The center of the city is choked with huge hybrid buses called "camels," powerful trucks in front hauling double-length carriages packed with as many as 400 Habaneros. You see all manner of jerry-rigged vehicles. Tractor trailor cabs pulling steel containers, their small cut-out windows covered by bars of steel, and jammed like third-world prisons with suburban passengers. Painted on the side: "Transporte Popular"--indeed.

Out of town, concrete bridges arch over the freeway every few miles: just the bridges. They span the highway but there are no roads attached, they connect nothing. "They were building a new highway system," my driver told me, "and then came the Special Period." The Special Period is one of those classic communist euphemisms.: it suggests Cuba's difficulties are unusual and temporary. It is the term everyone uses to describe the economic depression than began with the end of the Soviet Union--and the loss of 70% of their foreign aid and trade.

On the freeways are more bicycles than cars, and any truck going anywhere will fill up its bed with companeros, as many extra riders as can fit standing, with perhaps a bicycle or two holding on for the ride as well. The bridges haven't entirely gone to waste. They now serve as shelters from the sun and rain for travelling Cubans who gather under the stranded spans waiting for rides.

Travellers also crouch behind the commom incongrous propaganda billboards. Some are newly painted, but most are as worn as their sentiments: They Win Who Fight and Resist; We Are All One; We Won't Renounce Our Promises; I Vote for Sobriety, Independence and Dignity; and my favorite, To Die for the Country is To Live.

Hitch-hiking is a form of basic transportation. Main intersections in Havana are lined with people hoping to get picked up and taken across town. If you have an extra seat in your car or van, you pick up a rider or two. As in China, I witnessed a high level of social cooperation and very little aggression between tight-packed people in difficult circumstances.

A lot of people complain--about not being able to travel, about not being able to earn any of the dollars more and more tourists are bringing in. But the people in Cuba are not starving and poor like ghetto dwellers in every other Latin American big city. There are no favelas or slums around Havana. They are subsisting, and they feel hopeless enough to build rafts and risk the seas to Florida. (The last wave of riots and rafters was a few months before when the government banned satellite dishes.)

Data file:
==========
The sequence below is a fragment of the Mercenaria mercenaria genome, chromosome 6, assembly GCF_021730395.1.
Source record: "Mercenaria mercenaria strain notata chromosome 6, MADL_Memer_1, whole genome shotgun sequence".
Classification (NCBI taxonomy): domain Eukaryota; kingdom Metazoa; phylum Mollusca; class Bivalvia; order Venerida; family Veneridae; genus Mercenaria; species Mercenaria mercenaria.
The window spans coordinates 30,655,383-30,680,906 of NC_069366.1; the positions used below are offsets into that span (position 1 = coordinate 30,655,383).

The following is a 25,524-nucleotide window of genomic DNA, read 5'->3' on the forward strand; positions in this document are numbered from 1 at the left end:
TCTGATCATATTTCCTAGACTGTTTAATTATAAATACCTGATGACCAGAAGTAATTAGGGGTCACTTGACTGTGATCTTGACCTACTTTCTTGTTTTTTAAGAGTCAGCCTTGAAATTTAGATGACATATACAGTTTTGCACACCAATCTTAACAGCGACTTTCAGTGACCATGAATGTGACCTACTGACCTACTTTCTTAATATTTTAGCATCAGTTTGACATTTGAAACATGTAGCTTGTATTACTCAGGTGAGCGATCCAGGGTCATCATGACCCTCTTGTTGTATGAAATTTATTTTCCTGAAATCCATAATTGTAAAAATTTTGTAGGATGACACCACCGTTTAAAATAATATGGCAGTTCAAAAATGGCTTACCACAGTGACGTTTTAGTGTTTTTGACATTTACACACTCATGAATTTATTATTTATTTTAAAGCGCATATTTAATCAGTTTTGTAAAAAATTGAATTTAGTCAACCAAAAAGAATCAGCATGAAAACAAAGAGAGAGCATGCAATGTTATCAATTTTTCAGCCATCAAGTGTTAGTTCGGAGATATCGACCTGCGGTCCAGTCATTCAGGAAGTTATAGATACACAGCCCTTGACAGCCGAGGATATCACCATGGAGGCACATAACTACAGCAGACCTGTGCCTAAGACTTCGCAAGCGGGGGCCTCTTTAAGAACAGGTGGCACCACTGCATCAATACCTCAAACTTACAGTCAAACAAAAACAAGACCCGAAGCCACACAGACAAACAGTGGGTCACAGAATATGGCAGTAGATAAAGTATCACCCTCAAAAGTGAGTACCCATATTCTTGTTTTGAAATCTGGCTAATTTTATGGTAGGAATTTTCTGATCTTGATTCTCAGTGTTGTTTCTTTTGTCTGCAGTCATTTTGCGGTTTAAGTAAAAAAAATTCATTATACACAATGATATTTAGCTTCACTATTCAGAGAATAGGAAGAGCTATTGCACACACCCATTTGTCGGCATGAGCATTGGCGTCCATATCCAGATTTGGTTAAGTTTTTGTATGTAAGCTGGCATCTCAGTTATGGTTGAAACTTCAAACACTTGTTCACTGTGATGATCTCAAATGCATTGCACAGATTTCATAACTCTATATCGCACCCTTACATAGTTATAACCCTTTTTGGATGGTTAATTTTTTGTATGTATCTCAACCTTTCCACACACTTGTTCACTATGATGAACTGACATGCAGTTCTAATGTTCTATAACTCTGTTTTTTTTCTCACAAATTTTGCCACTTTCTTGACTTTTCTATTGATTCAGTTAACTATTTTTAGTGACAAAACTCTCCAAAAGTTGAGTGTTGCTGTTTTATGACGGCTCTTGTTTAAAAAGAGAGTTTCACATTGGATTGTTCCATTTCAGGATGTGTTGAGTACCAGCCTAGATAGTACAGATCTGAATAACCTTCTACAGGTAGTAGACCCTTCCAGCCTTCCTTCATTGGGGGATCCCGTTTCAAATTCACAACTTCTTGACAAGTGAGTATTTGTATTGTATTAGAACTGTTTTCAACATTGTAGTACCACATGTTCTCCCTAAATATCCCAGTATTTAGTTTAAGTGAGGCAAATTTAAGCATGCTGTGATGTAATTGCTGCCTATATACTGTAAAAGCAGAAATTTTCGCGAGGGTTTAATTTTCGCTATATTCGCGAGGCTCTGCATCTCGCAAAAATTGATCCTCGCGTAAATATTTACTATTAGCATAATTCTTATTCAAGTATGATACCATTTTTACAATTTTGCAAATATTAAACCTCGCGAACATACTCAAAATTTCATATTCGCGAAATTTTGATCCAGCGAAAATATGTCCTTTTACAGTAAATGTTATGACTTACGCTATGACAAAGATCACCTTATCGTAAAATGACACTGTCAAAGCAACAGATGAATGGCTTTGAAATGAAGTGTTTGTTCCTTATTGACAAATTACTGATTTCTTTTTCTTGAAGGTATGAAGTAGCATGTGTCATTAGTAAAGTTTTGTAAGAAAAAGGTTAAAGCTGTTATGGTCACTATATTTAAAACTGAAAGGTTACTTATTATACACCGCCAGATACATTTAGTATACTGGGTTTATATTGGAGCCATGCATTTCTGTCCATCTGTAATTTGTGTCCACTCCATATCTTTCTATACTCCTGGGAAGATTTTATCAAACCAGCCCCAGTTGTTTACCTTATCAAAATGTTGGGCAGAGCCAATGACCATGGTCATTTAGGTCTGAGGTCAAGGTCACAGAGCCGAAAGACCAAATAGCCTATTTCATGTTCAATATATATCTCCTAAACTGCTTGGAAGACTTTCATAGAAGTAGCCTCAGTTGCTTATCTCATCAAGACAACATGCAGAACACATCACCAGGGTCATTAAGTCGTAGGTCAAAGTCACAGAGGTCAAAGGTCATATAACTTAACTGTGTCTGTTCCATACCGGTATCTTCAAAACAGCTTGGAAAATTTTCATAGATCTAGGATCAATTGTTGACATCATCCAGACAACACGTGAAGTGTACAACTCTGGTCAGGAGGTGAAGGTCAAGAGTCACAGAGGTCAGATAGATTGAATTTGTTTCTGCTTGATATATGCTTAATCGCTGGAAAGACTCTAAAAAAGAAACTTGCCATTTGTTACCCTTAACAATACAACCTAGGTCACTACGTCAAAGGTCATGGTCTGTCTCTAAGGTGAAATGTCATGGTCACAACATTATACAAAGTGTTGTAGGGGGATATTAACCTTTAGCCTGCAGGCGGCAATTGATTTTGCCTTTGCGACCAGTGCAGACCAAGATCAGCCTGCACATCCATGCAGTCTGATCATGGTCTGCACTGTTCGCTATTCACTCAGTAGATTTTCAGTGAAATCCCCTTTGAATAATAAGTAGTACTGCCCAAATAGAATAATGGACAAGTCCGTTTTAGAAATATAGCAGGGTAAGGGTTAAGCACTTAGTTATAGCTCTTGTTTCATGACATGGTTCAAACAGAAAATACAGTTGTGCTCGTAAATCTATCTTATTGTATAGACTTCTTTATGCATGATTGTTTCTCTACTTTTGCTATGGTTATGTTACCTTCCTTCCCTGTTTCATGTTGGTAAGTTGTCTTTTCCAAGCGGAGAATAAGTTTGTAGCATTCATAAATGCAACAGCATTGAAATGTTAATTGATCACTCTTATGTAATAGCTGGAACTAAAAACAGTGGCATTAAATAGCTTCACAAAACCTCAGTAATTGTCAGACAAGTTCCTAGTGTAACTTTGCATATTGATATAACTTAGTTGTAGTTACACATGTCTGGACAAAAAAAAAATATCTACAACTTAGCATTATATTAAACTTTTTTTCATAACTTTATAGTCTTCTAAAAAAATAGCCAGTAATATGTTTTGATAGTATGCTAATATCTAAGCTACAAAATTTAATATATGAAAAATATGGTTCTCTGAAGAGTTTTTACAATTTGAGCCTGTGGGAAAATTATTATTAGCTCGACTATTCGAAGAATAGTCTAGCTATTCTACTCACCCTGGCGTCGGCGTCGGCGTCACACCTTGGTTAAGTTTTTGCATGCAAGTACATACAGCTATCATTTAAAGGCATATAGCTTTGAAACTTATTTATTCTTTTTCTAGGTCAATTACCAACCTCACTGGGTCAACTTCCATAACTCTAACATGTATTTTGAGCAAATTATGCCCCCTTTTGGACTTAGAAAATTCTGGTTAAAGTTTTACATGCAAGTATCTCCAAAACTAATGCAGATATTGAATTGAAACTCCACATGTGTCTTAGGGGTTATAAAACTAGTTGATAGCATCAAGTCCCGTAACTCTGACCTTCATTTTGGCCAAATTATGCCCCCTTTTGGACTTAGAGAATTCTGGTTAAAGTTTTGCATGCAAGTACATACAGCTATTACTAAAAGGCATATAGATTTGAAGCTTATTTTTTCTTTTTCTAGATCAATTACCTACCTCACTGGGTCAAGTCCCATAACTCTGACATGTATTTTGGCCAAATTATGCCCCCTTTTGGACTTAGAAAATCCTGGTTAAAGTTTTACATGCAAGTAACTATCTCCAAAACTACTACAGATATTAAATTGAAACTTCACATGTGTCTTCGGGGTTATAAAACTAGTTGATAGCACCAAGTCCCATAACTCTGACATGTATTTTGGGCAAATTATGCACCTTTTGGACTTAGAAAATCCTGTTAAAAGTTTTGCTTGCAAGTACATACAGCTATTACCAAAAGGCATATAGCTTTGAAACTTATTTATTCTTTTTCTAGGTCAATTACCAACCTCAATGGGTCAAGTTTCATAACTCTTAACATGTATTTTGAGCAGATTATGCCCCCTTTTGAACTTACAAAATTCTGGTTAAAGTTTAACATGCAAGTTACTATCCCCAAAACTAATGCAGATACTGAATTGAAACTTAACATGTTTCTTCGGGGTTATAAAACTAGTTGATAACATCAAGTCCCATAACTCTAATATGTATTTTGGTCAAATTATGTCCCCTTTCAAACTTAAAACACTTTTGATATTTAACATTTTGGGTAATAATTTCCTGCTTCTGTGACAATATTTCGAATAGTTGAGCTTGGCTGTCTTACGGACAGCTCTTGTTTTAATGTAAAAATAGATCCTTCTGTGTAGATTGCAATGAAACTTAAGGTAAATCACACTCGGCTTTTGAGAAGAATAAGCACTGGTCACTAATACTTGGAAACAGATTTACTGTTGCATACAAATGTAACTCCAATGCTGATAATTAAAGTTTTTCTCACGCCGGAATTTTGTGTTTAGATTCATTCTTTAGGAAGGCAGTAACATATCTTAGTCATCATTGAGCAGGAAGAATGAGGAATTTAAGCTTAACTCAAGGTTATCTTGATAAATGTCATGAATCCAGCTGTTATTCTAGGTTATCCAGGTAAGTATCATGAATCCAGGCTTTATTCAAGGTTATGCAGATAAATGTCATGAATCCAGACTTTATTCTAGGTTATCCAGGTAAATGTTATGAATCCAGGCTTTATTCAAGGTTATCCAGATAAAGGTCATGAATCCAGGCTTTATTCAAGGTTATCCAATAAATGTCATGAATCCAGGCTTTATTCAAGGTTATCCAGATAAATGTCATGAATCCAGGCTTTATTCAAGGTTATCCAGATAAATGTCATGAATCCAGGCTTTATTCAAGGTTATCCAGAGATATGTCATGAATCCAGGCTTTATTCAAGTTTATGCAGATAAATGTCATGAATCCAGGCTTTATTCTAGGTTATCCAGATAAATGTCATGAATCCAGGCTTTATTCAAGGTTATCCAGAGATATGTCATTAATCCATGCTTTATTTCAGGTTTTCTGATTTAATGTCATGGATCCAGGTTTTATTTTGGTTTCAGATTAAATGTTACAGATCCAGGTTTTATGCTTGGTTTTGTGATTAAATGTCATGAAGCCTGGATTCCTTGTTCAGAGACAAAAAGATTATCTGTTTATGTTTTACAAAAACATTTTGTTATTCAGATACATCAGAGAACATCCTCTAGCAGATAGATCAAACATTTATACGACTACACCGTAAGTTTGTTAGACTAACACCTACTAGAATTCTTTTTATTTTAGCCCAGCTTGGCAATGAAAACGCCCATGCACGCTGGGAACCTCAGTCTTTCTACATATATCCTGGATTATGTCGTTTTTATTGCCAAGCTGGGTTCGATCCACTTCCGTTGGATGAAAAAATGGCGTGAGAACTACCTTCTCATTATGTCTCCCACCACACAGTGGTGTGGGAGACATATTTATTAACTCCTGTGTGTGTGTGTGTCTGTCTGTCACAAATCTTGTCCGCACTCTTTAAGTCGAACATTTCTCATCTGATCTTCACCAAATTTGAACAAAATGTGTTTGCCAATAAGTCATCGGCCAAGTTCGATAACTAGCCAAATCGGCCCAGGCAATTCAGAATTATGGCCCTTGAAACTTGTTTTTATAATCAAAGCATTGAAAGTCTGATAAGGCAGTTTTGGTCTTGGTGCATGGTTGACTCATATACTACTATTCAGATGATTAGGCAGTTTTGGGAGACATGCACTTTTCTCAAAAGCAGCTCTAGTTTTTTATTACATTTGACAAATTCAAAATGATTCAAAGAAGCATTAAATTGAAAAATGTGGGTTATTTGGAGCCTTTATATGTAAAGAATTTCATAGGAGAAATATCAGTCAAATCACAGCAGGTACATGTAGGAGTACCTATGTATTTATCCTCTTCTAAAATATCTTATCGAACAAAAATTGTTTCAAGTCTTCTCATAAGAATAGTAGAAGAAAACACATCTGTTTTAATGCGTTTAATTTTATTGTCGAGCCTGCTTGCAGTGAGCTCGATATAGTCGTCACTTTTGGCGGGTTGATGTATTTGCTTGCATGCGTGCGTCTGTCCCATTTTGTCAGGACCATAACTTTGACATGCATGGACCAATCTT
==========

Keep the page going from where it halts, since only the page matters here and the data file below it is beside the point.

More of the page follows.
Cuba has a recent history of wealth and luxury; the impression that only the state and a few powerful people are benefitting; and the proxitimy of the United States where Cubans have been welcomed with open arms and easy citizenship, where opportunity and dollar-rich relatives reside.


Most international tourists to Cuba actually manage to avoid Havana--except perhaps for a daytrip in for an overpriced cocktail at Hemingway's favorite bar. It's a cheap vacation for a lot of the Western World, a direct flight to Varadero, the long peninsula of perfect beach 100 miles east of Havana. Thousands of Italians, Germans, Spaniards, Canadians on package tours land at Varadero's international airport, and many see nothing more of the Socialist Republic of Cuba than these 7 miles of white sands and bluegreen waters.

The beach is strolled constantly by jineteras ("riders" or "jockeys"), Cuba's version of what you might call prostitutes--although drinks at a nightclub, or a chicken dinner and a Coke, make them happy, even if it's not followed by negotiations for something more.